blog
ximwix.net
About this little space of mine
(or how to justify my site's existance in a few short paragraphs)
posted by on Sunday April 17, 2005 at 5:23PM (EST)

"What's this?" you say, "he's blogging again?" Yes, yes, unfortunately it is true. I thought that I would stop blogging altogether and focus any kind of confused feelings into short stories, but that's a slow process. I only update the main page about twice a month (if I'm lucky), and that's not really enough to justify the price of webspace. So, here I am again, typing out all of this drivel like I'm still in high school.

What about goals? I should probably have some if I'm going to be writing. The good news is that I do. If you've read any of my past blogs, you should know by now that I'm horribly insecure. I've written plenty about that and gotten plenty of advice on how to get over it (which, in case you've never been in my position, is like a paraplegic hearing that all he needs to do to cure himself is start walking). There should be none, or, at most, very little, of that.

Another reason I don't like my old blogs is that nearly every sentance begins with "I", "I've", "I'm", or "I'll". I realize that this is entirely about myself, but it shouldn't have to read like that. It's annoying. I think that this blog should be about what's happened to me, not necessarily about what I've done. Places can be described, people quoted, and moods defined.

But enough about that, onto the technical crap that no one cares about. Once again I'm aiming for standards complience. As far as I know, it's all valid xhtml (try the links at the bottom; if they fail, please let me know). I've found that this gets easier and easier as I code more and more stuff. It's like, by default, I code html in xhtml. Valid css has always been easy. If it works outside of IE, then chances are it's valid. I'm starting to look into the handicap-accessible stuff. Keyboard shortcuts and the like. So far, I've only started using em's instead of px's in my stylesheets so that fonts can be resized without too much of a break in the design.

The "new" thing that I spent way too much effort working on is Javascript's XML HTTP Request object. In short, it lets you open a new connection with javascript whenever you need to. I can (and do) use it to bring new data into a page without reloading the page.

The pros are that I learned, to some extent, how to use this somewhat difficult feature and also that it looks pretty cool when it works. The cons, which, in hindsight, seem to overshadow the pros, are as follows. One, I only used it for the comments system. This is an issue because no one ever leaves comments, so I spent days coding something that will very rarely get used. Two, it's not common to see the object used for a comments system. It makes perfect sense to me, but I'm the one who coded it so I don't count. I don't know if the average user will be able to figure out how to use it, or if it will work in their browser at all (though I've tested it in Firefox, IE, and Safari). Three, it's hard to make absolute URLs. That is, if you display the comments and wanted some one to read them, you couldn't send them a link to the page containing the comments. You'd have to send them the link and tell them to click on the "comments" link. I can think of a way of fixing this, but, looking at my first con, I don't think it's worth the extra effort.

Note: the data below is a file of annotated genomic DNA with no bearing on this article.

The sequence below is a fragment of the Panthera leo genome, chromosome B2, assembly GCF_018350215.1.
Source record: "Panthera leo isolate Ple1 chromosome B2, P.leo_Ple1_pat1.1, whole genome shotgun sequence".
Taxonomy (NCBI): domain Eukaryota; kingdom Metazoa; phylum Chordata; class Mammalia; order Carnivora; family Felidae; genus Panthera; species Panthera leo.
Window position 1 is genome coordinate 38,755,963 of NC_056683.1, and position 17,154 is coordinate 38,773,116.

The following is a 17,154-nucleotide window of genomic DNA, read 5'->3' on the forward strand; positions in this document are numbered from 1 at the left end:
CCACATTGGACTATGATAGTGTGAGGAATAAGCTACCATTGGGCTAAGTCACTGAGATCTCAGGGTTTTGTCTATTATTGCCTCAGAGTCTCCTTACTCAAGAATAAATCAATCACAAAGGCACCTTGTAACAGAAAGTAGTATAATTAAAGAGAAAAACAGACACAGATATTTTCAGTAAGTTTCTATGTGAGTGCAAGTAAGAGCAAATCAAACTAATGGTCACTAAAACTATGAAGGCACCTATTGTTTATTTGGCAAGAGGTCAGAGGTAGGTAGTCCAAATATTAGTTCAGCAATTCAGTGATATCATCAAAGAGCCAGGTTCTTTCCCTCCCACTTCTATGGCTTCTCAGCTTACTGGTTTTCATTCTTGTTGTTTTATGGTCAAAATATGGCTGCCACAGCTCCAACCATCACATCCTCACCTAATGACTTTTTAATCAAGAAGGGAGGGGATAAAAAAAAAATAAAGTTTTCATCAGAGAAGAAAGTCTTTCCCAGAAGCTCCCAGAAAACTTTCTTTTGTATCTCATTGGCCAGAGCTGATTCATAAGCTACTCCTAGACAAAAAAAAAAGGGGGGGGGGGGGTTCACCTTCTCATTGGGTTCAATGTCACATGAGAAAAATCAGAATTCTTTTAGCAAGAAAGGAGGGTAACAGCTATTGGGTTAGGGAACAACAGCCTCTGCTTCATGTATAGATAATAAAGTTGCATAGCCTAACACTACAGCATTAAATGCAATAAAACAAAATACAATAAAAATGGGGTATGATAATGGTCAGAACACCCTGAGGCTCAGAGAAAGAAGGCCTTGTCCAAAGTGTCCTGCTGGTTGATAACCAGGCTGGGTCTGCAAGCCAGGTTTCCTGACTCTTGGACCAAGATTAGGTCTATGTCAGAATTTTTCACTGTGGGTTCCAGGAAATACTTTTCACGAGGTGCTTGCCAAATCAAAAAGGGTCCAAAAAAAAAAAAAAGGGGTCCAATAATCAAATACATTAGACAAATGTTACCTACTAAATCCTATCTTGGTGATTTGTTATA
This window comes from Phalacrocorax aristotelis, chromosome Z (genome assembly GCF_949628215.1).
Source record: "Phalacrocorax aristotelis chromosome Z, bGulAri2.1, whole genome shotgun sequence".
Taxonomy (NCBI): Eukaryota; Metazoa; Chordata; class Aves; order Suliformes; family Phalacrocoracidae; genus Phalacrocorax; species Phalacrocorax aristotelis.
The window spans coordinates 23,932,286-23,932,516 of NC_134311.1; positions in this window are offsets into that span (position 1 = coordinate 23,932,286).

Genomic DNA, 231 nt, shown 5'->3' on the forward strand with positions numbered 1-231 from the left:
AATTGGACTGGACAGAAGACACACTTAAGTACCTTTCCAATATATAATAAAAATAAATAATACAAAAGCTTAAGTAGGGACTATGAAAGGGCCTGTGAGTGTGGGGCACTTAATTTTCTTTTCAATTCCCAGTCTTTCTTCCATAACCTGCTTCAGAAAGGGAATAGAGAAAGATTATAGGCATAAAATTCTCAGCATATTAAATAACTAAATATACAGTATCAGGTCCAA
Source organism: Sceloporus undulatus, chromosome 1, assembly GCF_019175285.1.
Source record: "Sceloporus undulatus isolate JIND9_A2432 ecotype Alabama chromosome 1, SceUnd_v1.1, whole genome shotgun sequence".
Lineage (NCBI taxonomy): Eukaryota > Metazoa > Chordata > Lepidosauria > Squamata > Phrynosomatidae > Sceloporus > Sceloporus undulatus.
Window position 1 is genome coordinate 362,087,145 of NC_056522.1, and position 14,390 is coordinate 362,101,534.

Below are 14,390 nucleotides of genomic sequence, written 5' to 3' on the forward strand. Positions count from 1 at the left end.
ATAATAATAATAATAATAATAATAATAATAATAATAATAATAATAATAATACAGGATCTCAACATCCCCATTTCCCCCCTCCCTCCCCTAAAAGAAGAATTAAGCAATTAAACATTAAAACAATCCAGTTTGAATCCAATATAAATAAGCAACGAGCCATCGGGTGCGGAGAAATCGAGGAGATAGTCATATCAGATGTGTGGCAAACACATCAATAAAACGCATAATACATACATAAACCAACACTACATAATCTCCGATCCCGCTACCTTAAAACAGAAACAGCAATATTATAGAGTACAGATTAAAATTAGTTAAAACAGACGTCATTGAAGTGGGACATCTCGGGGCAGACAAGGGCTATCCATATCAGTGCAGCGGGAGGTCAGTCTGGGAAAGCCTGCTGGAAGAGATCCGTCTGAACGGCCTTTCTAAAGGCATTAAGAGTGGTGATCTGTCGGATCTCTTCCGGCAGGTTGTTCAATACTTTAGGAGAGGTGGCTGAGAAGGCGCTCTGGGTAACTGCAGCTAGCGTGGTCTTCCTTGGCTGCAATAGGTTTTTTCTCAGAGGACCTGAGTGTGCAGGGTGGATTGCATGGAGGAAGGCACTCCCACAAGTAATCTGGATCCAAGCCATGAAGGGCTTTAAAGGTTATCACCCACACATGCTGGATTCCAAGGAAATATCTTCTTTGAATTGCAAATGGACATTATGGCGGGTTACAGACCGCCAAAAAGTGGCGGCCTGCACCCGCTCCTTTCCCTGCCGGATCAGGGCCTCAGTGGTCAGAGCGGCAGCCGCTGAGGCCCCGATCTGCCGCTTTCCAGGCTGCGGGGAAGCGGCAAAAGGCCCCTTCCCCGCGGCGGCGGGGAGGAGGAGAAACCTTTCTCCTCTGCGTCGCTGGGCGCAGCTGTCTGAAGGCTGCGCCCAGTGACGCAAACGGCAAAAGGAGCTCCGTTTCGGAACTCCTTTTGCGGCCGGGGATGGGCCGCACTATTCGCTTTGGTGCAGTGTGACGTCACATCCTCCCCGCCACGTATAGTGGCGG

So, what about the design itself? The album that forced me to open up Photoshop and start designing a layout was Bright Eyes' Digital Ashes for a Digital Urn. Or whatever it's titled. The album art is like, black on black. It almost glows black. Very cool looking, but near impossible to read. Oddly enough, this was the same problem with my first design for this (ximwix design #16, if anyone besides me is counting). It was white text on a black background. Very contrasty. I liked it a lot, actually. I ended up coding nearly everything using that design. Once I finally had comments working, I realized that it was too black. It was hard to tell where one thing ended and the next began. If I had no comments system, I would definately have kept it. Also, I read a rather lengthy rant with white text on a black background. After I read it, I could see lines even when I looked away. I'm not sure if my page would have had a similar effect, but I didn't bother to find out.

The album that pushed this design into place, believe it or not, was Mellon Collie and the Infinite Sadness. Getting a rather peaceful (as I like to describe it) design out of a generally angsty album is not something that I can explain, but here it is. Because I had coded everything with the old design, I was forced to make a few compromise, but I think it turned out very well. The color scheme works. The fonts are readable. Everything is in place. As a final touch (which I really like), I added a script that changes the color of the background depending on the time of day. It's dark blue at midnight and light blue at noon, and various shades inbetween. I am quite happy with it.
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everything on this site is mine and not yours. if you bother to steal from me, at least give a link back. Also, and , yo. You ain't fat, you ain't nothin'.